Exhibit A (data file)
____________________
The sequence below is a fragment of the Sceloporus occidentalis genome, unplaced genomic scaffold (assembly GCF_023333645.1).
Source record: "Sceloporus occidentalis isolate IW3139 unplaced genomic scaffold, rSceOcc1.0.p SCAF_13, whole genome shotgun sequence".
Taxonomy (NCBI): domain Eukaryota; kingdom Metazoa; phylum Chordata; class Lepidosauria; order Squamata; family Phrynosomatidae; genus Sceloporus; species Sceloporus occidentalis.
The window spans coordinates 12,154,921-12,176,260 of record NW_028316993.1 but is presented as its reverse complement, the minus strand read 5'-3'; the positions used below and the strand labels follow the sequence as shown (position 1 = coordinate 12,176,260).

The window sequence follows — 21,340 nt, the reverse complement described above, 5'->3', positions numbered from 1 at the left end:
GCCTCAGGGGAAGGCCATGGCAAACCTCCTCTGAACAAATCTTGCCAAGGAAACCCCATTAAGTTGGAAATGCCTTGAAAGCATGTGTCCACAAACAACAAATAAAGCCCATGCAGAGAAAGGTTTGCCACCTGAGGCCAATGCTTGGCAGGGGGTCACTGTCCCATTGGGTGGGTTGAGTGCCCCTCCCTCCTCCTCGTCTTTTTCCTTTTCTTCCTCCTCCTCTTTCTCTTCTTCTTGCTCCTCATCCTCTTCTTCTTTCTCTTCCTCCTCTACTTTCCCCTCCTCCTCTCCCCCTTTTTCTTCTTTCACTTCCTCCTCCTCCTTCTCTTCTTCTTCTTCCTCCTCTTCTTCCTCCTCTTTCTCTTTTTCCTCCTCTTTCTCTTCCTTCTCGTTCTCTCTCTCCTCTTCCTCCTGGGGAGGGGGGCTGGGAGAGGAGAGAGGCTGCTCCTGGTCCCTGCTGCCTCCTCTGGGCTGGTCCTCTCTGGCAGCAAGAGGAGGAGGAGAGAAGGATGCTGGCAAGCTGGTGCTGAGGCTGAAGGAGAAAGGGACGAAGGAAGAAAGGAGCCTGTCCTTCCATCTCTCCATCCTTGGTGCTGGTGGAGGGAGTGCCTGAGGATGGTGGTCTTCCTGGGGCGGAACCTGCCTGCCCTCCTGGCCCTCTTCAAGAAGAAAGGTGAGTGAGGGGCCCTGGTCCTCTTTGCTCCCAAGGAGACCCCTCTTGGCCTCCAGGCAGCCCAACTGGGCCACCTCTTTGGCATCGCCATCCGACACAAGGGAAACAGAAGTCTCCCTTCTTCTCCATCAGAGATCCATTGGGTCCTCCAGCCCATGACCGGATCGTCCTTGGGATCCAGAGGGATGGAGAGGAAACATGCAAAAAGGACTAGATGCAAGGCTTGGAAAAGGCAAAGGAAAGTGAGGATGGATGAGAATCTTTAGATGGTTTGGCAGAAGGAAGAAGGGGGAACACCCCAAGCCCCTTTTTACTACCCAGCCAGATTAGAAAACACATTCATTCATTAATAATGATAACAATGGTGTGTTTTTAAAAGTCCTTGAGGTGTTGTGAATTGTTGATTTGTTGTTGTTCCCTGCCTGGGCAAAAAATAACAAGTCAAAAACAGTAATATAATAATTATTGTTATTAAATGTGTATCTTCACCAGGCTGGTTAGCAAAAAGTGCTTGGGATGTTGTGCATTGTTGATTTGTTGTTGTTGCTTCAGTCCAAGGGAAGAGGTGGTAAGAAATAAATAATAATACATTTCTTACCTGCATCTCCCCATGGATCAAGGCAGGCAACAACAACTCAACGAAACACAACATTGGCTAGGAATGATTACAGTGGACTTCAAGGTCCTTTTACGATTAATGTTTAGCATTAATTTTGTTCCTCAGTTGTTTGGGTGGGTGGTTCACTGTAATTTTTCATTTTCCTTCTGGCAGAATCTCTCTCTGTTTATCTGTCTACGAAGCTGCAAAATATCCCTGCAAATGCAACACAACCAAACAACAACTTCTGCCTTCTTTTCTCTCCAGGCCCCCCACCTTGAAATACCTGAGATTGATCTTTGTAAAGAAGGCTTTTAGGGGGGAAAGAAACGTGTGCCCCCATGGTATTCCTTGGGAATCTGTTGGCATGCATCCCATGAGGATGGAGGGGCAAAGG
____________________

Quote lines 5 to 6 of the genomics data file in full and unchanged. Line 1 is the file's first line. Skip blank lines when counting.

The window sequence follows — 21,340 nt, the reverse complement described above, 5'->3', positions numbered from 1 at the left end:
GCCTCAGGGGAAGGCCATGGCAAACCTCCTCTGAACAAATCTTGCCAAGGAAACCCCATTAAGTTGGAAATGCCTTGAAAGCATGTGTCCACAAACAACAAATAAAGCCCATGCAGAGAAAGGTTTGCCACCTGAGGCCAATGCTTGGCAGGGGGTCACTGTCCCATTGGGTGGGTTGAGTGCCCCTCCCTCCTCCTCGTCTTTTTCCTTTTCTTCCTCCTCCTCTTTCTCTTCTTCTTGCTCCTCATCCTCTTCTTCTTTCTCTTCCTCCTCTACTTTCCCCTCCTCCTCTCCCCCTTTTTCTTCTTTCACTTCCTCCTCCTCCTTCTCTTCTTCTTCTTCCTCCTCTTCTTCCTCCTCTTTCTCTTTTTCCTCCTCTTTCTCTTCCTTCTCGTTCTCTCTCTCCTCTTCCTCCTGGGGAGGGGGGCTGGGAGAGGAGAGAGGCTGCTCCTGGTCCCTGCTGCCTCCTCTGGGCTGGTCCTCTCTGGCAGCAAGAGGAGGAGGAGAGAAGGATGCTGGCAAGCTGGTGCTGAGGCTGAAGGAGAAAGGGACGAAGGAAGAAAGGAGCCTGTCCTTCCATCTCTCCATCCTTGGTGCTGGTGGAGGGAGTGCCTGAGGATGGTGGTCTTCCTGGGGCGGAACCTGCCTGCCCTCCTGGCCCTCTTCAAGAAGAAAGGTGAGTGAGGGGCCCTGGTCCTCTTTGCTCCCAAGGAGACCCCTCTTGGCCTCCAGGCAGCCCAACTGGGCCACCTCTTTGGCATCGCCATCCGACACAAGGGAAACAGAAGTCTCCCTTCTTCTCCATCAGAGATCCATTGGGTCCTCCAGCCCATGACCGGATCGTCCTTGGGATCCAGAGGGATGGAGAGGAAACATGCAAAAAGGACTAGATGCAAGGCTTGGAAAAGGCAAAGGAAAGTGAGGATGGATGAGAATCTTTAGATGGTTTGGCAGAAGGAAGAAGGGGGAACACCCCAAGCCCCTTTTTACTACCCAGCCAGATTAGAAAACACATTCATTCATTAATAATGATAACAATGGTGTGTTTTTAAAAGTCCTTGAGGTGTTGTGAATTGTTGATTTGTTGTTGTTCCCTGCCTGGGCAAAAAATAACAAGTCAAAAACAGTAATATAATAATTATTGTTATTAAATGTGTATCTTCACCAGGCTGGTTAGCAAAAAGTGCTTGGGATGTTGTGCATTGTTGATTTGTTGTTGTTGCTTCAGTCCAAGGGAAGAGGTGGTAAGAAATAAATAATAATACATTTCTTACCTGCATCTCCCCATGGATCAAGGCAGGCAACAACAACTCAACGAAACACAACATTGGCTAGGAATGATTACAGTGGACTTCAAGGTCCTTTTACGATTAATGTTTAGCATTAATTTTGTTCCTCAGTTGTTTGGGTGGGTGGTTCACTGTAATTTTTCATTTTCCTTCTGGCAGAATCTCTCTCTGTTTATCTGTCTACGAAGCTGCAAAATATCCCTGCAAATGCAACACAACCAAACAACAACTTCTGCCTTCTTTTCTCTCCAGGCCCCCCACCTTGAAATACCTGAGATTGATCTTTGTAAAGAAGGCTTTTAGGGGGGAAAGAAACGTGTGCCCCCATGGTATTCCTTGGGAATCTGTTGGCATGCATCCCATGAGGATGGAGGGGCAAAGG